Again all this is an excuse for Walter Mosley to push some of his pet ideas on the extent we can take responsibility for our actions. We exclude children from liability for their actions because we deem them incapable of understanding the difference between right and wrong. Yet when we grow in experience and become old enough to be considered adults, we are often not held accountable even though many of the things we say and do can injure others. If you look back at history, it’s also possible to excuse early civilisations for the cruelty they inflicted on others. In terms of moral development, humans were still like children and had not grown enough to take responsibility. Yet, if we apply this across time, at what point would we deem ourselves accountable for what we have become. Through this new device, Joshua can see into the souls of others. No-one can ever lie to him. But knowing whether someone is good or evil is not the same as having the right or power to correct those who fall on the side of evil.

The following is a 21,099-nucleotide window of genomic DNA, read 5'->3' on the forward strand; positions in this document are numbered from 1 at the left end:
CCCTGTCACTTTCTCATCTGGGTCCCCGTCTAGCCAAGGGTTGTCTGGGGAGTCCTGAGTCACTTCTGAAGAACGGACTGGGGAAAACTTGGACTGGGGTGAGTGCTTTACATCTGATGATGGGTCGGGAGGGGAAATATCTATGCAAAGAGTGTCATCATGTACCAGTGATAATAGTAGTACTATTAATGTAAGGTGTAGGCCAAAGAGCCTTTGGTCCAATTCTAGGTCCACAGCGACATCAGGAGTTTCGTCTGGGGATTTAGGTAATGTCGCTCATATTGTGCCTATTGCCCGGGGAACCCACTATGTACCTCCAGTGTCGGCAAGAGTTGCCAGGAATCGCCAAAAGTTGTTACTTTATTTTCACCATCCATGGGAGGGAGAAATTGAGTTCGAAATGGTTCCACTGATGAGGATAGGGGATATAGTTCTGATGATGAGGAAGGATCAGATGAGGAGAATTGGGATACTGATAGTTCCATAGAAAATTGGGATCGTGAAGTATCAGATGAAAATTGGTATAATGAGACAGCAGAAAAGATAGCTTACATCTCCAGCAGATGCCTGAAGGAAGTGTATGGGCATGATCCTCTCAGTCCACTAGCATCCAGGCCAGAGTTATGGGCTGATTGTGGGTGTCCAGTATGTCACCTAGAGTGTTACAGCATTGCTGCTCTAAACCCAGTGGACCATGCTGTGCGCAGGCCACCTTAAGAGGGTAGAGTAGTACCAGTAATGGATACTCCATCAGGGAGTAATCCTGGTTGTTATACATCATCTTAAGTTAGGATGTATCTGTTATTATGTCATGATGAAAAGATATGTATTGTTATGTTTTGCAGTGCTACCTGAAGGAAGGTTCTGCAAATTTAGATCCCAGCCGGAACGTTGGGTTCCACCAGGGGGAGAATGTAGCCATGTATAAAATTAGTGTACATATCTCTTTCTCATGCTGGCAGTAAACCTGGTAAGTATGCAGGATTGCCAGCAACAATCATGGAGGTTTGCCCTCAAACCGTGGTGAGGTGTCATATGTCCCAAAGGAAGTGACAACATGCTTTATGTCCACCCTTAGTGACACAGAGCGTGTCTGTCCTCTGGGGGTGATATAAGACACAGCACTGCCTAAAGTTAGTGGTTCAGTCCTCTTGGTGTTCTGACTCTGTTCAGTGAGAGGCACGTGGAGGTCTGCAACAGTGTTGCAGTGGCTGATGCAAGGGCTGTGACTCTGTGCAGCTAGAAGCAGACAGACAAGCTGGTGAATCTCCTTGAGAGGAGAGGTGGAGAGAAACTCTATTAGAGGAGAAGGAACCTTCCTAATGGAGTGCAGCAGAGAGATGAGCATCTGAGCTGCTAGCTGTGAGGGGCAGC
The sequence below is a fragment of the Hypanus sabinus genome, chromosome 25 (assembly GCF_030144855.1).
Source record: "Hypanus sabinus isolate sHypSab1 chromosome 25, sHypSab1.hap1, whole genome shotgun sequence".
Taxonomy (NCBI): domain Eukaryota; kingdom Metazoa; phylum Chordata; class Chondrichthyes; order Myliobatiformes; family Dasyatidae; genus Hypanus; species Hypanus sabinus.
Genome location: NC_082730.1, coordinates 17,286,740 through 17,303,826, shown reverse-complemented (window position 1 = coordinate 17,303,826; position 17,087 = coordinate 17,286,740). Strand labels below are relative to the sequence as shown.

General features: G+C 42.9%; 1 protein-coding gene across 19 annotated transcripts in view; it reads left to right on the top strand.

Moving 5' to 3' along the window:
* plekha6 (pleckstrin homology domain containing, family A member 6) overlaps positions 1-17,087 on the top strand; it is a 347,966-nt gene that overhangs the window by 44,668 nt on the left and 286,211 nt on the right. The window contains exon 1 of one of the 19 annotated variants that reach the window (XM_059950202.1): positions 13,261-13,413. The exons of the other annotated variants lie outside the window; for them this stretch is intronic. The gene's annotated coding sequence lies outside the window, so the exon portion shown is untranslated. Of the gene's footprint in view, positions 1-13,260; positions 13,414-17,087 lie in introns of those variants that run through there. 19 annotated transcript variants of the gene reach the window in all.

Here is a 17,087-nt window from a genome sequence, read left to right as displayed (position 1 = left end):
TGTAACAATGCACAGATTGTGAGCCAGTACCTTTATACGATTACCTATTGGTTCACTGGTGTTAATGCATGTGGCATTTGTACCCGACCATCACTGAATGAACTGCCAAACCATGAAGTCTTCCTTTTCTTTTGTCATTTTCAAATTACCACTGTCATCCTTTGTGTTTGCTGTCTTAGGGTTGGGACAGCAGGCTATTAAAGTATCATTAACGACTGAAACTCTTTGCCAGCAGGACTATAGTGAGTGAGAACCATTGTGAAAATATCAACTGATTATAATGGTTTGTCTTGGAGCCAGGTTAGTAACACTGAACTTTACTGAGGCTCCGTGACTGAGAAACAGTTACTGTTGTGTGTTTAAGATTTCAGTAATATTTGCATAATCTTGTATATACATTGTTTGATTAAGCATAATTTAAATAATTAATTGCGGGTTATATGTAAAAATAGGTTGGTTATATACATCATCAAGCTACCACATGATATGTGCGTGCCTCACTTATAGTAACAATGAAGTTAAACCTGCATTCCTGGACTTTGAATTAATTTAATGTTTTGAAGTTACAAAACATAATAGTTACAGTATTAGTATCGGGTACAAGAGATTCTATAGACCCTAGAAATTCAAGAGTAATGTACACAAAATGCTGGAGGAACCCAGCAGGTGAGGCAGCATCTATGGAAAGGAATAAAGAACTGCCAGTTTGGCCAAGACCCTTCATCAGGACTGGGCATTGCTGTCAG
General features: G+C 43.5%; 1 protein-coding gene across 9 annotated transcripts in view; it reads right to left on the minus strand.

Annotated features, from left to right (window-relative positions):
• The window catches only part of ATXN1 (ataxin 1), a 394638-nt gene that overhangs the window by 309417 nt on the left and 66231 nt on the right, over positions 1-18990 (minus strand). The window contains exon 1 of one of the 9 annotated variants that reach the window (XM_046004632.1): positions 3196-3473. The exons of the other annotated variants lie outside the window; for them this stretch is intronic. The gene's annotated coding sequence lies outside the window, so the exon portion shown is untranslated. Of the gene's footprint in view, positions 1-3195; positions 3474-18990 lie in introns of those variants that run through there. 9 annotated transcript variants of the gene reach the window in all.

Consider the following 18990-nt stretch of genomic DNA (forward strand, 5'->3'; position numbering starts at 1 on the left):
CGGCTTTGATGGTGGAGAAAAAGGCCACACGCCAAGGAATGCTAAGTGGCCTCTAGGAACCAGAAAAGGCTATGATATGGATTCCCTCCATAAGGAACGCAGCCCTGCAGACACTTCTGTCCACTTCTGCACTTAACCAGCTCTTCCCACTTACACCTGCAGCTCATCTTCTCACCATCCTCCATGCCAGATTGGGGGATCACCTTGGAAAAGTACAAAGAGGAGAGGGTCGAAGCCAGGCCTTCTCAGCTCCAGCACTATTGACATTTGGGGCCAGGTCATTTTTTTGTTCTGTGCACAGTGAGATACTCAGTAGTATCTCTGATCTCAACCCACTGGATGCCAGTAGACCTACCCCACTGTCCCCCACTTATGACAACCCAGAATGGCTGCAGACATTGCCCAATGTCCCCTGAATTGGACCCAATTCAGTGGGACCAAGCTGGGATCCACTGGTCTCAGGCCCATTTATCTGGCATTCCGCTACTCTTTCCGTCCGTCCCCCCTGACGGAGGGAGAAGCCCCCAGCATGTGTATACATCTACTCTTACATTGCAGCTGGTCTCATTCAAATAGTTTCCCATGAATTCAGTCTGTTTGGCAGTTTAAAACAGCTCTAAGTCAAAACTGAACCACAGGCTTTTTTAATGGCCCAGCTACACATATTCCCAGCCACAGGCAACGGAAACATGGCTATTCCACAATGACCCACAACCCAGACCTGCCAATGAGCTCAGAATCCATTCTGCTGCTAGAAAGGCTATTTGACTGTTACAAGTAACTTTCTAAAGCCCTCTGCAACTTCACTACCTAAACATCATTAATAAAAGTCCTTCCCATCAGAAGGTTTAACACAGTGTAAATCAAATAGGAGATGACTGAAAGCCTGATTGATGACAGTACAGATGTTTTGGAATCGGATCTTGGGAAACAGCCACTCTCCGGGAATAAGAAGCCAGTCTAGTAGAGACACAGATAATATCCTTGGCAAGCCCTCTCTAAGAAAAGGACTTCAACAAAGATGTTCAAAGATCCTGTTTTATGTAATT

Both novellas suffer from the same facile moralism. Walter Mosely is promoting the view that coming together across all divides, the art of compromise no matter how repugnant that may be, is the path to enlightenment. Neither story is successful, whether as no doubt well-intentioned moralising or as science fiction/fantasy. Together they extend the boredom by repetition of the same ideas in a different fictional vehicle. I read Walter Mosley because he has a rare writing talent and I enjoy observing him at work. I just wish he would reserve this talent for what he’s actually very good at which is the thoughtful PI/thriller genre.
A copy of this book was sent to me for review.